Most people (84%) opt for the side with the medium raindrop-shaped holes (blue side). In strict culinary terms, this is actually called “shredding” rather than “grating”.
Few Brits tend to use the other sides – 33% use the smaller raindrop-shaped holes (yellow side). This is also technically for shredding.
Even fewer (14%) use the side with the small prickly holes (red side). This side is in fact the only one specifically for “grating” (as opposed to shredding or shaving).
Finally, a mere 12% use the side with the very wide holes (green side) that are used for shaving cheese.
Well... if you're trying to make your calories go further, opting for the smaller holes would be the better option. The image below shows three different plates, all of which have 30g of cheese on them. Just look at how it can trick your brain into thinking you're eating much more by grating smaller!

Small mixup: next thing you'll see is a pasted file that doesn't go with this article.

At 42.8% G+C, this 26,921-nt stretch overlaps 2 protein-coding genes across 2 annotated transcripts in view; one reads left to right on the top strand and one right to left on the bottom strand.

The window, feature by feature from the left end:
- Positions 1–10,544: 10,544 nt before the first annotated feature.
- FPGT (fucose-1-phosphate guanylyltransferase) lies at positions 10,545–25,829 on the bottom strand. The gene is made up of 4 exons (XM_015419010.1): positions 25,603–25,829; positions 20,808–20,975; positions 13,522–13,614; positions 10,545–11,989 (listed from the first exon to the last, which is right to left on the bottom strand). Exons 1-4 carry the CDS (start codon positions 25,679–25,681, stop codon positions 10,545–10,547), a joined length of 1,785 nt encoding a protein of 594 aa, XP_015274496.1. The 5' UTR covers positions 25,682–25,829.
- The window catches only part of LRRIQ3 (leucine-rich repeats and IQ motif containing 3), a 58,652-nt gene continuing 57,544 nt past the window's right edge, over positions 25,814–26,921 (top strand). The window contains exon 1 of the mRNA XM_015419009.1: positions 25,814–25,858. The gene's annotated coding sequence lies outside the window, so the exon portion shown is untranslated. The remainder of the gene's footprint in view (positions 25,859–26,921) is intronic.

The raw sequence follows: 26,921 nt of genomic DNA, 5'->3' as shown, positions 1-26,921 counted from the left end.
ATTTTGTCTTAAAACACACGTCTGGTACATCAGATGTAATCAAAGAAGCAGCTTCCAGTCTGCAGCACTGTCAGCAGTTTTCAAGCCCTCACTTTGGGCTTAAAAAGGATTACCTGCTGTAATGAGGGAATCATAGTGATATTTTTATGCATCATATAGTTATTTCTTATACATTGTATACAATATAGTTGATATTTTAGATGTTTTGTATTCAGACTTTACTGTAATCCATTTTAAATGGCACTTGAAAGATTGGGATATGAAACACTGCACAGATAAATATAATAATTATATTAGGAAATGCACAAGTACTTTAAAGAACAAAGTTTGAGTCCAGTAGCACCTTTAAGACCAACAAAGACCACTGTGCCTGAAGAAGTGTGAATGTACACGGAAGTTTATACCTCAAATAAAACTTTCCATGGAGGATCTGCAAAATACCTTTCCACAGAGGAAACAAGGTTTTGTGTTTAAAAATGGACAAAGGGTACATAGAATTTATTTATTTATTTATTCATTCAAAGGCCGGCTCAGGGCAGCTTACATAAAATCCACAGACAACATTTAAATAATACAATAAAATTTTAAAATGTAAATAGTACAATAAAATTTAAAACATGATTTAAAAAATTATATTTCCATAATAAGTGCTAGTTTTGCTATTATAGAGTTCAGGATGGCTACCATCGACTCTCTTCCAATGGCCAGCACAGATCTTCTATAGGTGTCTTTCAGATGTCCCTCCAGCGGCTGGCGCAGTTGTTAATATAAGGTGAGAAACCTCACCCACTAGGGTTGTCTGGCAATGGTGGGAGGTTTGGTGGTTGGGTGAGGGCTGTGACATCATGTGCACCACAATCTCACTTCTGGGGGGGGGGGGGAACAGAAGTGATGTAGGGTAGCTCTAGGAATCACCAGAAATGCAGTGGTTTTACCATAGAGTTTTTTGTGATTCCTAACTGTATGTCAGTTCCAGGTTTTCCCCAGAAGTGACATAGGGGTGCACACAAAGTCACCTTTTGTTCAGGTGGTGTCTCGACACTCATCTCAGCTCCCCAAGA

One of the biggest conundrums is what to do with the lumps that become too small to grate. Most Brits (43%) say they just eat it! (We hope they remember to count those extra calories!)
A further 11% say they pop the chunk back into the packet, while 9% chuck it in with the grated cheese. Shockingly 29% of people say they’d risk their fingertips by grating until all the cheese is gone!
There are around 700 named cheeses in the UK, but the simple Cheddar variety is crowned the UK’s favourite, accounting for 55% of household purchases.
Nutritionist Emma Brown (ANutr), MSc Human Nutrition is passionate about how food science applies to the human body, and how the nutrients in what we eat affect us and ultimately have an impact on our health.